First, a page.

Steven Guarnaccia, author, illustrator, sartorialist and teacher at Parsons School of Design, always loved coloring books and paint-by-number books. “I LIKED coloring inside the lines, and I collect old coloring books today,” he recently told me. “But I, like I imagine a number of my fellow illustrators, was dismayed by the mania for contemporary coloring books — the utter witlessness of them, and the sense of them giving people something to do with their hands that wasn’t employing their minds in any way. They seemed a product of a desperate need to kill time in an unplugged, disengaged, mindless rather than mindful, way. I was somewhat surprised that there weren’t any smart and conceptual new coloring books out there.”
Them is fighting words. Especially, given that for the past four or five years adult coloring books, designed to reduce stress, have taken the market by storm and carved out a strong revenue stream. But Guarnaccia put his wit where is pen was when he created the anti-anti-stress coloring book titled “Red Riding Hood’s Hood: The Stress-Inducing Coloring Book.”
He teaches a zine class at Parsons, “Pictozine,” so it was made in the zine spirit, printing just enough to share with friends. “Though I’d make more if the interest was there,” he says.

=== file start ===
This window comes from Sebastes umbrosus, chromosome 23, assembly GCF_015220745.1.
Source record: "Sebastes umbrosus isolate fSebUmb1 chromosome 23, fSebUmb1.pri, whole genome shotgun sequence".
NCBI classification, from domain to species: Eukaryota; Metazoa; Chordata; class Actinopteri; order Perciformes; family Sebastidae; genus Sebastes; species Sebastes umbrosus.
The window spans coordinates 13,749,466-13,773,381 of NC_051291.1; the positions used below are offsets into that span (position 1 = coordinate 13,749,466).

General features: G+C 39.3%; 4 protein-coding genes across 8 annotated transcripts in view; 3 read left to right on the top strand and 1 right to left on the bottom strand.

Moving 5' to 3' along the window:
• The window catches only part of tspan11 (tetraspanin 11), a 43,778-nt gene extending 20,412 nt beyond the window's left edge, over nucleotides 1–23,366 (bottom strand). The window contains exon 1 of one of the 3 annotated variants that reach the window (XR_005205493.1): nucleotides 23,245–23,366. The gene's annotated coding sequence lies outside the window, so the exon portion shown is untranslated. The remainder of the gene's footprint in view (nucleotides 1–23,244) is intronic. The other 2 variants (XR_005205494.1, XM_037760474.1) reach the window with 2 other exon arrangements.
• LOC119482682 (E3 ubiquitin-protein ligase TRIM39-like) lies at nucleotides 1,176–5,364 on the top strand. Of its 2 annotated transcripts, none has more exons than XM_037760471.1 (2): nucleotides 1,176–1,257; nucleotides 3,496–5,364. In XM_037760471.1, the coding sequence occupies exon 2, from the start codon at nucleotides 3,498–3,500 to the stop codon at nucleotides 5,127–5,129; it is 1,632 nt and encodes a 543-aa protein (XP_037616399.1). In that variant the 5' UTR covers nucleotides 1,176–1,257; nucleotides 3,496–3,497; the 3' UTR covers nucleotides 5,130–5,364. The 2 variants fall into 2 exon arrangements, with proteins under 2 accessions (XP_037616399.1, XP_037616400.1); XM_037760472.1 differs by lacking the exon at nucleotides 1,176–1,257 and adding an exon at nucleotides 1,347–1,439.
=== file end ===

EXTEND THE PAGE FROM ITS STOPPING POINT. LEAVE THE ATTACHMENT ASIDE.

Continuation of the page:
Putting on his educator’s hat, Guranaccia notes: “The truth is, there had already been a coloring book revival aimed at adults, in the 1960’s: they were campy, as in the reprints of the images from Alice in Wonderland and satiric like The Executive Coloring Book (from 1961) and The John Birch Society Coloring Book. Even Barbara Streisand got in on that first craze with her hit LP, Color Me Barbra. That first revival in the 60’s took a forgotten form from childhood (not unlike the 70’s paper doll fad that brought us paper doll movie stars and drag queens, many by paper doll legend Tom Tierney) and applied it to a satiric purpose.”
All printed versions of this are hand colored.
Asked if coloring books clinically lessen stress, Guarnaccia speculates that commercial ones are probably a distraction, at best. “These new coloring books seem to speak to a sad state of affairs, where we’re encouraged to pick up a colored pencil and disconnect form the world. Mine I figured would stress the colorer out — after all, what’s more annoying than filling in large areas with just one color?”